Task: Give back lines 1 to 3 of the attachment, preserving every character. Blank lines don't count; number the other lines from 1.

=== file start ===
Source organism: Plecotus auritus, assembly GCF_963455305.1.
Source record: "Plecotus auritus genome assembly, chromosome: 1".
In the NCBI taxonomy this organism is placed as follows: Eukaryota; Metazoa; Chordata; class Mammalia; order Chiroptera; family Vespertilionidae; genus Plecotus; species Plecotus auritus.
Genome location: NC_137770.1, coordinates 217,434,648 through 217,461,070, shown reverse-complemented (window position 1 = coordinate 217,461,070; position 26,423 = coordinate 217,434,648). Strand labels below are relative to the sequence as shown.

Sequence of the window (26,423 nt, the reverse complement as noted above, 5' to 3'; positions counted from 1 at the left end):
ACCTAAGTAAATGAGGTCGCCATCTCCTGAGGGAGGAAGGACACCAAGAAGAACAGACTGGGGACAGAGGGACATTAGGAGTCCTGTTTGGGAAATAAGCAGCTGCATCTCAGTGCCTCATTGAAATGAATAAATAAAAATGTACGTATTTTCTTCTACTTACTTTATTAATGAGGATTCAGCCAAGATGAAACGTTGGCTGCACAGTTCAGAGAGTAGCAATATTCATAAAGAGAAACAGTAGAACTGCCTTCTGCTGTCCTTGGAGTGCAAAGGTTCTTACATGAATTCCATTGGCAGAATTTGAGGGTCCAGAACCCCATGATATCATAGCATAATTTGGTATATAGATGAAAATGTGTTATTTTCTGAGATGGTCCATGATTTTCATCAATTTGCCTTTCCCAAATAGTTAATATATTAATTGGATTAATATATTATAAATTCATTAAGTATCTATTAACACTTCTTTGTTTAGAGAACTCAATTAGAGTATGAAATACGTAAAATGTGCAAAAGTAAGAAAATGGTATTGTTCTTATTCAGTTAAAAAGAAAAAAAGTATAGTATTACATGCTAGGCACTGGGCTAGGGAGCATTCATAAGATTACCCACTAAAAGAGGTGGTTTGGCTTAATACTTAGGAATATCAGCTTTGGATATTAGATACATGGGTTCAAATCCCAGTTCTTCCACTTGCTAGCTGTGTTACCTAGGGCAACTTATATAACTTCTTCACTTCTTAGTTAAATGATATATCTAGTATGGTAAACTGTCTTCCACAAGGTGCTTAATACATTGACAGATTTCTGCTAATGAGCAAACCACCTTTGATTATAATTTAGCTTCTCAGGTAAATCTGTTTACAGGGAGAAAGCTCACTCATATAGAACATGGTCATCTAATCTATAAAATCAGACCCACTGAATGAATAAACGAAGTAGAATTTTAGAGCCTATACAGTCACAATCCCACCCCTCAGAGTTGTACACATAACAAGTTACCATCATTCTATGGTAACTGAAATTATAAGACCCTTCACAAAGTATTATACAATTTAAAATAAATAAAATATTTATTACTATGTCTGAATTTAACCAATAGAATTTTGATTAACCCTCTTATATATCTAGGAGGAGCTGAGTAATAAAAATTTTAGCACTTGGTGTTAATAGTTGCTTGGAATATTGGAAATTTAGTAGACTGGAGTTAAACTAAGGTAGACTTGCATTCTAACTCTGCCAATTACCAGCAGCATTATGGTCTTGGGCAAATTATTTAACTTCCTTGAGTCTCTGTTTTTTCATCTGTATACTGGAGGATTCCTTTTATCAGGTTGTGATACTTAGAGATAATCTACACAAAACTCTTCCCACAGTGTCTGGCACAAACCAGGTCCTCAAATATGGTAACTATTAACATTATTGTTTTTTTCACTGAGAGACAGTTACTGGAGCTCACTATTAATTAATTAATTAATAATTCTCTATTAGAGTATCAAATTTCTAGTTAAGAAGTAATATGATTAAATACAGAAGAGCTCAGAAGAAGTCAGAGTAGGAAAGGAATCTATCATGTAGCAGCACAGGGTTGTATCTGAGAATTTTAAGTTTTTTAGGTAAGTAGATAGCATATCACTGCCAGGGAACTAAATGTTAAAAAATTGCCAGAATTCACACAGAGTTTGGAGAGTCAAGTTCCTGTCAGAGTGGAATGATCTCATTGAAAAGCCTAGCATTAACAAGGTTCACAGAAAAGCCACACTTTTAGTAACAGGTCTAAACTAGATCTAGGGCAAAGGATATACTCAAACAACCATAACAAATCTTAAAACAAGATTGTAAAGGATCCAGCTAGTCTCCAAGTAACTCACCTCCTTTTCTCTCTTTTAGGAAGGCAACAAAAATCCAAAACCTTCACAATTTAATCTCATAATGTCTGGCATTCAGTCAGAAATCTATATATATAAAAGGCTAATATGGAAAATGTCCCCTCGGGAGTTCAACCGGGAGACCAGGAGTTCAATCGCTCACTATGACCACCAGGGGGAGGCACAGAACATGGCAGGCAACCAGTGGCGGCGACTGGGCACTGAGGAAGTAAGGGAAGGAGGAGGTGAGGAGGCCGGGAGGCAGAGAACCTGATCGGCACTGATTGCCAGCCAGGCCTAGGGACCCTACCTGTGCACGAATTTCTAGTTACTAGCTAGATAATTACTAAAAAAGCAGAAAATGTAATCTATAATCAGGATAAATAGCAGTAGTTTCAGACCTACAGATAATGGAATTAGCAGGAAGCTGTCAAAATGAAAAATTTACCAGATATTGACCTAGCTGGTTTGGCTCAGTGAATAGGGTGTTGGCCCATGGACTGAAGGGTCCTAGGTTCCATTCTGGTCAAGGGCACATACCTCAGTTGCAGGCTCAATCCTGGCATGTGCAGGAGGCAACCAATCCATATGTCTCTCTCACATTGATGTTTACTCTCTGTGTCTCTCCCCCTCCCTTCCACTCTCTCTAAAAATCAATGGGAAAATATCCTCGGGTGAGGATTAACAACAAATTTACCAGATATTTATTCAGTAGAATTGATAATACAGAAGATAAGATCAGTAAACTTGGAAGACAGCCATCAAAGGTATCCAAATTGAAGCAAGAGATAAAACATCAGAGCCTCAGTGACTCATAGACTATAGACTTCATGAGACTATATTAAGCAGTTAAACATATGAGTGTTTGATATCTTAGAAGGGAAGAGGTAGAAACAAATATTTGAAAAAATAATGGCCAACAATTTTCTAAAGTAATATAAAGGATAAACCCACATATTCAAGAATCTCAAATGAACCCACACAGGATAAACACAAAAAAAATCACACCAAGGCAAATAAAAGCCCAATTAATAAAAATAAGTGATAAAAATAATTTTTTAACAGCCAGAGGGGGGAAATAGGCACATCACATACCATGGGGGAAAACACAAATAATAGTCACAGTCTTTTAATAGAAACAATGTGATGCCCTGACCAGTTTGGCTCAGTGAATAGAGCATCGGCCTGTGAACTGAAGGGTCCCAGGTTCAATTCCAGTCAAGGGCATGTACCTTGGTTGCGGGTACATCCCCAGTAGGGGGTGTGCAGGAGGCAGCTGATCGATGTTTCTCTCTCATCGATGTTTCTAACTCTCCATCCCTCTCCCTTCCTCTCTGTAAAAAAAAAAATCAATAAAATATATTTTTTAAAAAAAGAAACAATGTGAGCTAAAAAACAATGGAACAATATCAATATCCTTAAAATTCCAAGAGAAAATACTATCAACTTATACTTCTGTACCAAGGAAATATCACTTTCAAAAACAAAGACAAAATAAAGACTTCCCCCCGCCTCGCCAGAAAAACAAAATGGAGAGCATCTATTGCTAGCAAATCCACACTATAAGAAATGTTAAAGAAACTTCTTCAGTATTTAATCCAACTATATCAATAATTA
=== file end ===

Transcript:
Source organism: Plecotus auritus, assembly GCF_963455305.1.
Source record: "Plecotus auritus genome assembly, chromosome: 1".
In the NCBI taxonomy this organism is placed as follows: Eukaryota; Metazoa; Chordata; class Mammalia; order Chiroptera; family Vespertilionidae; genus Plecotus; species Plecotus auritus.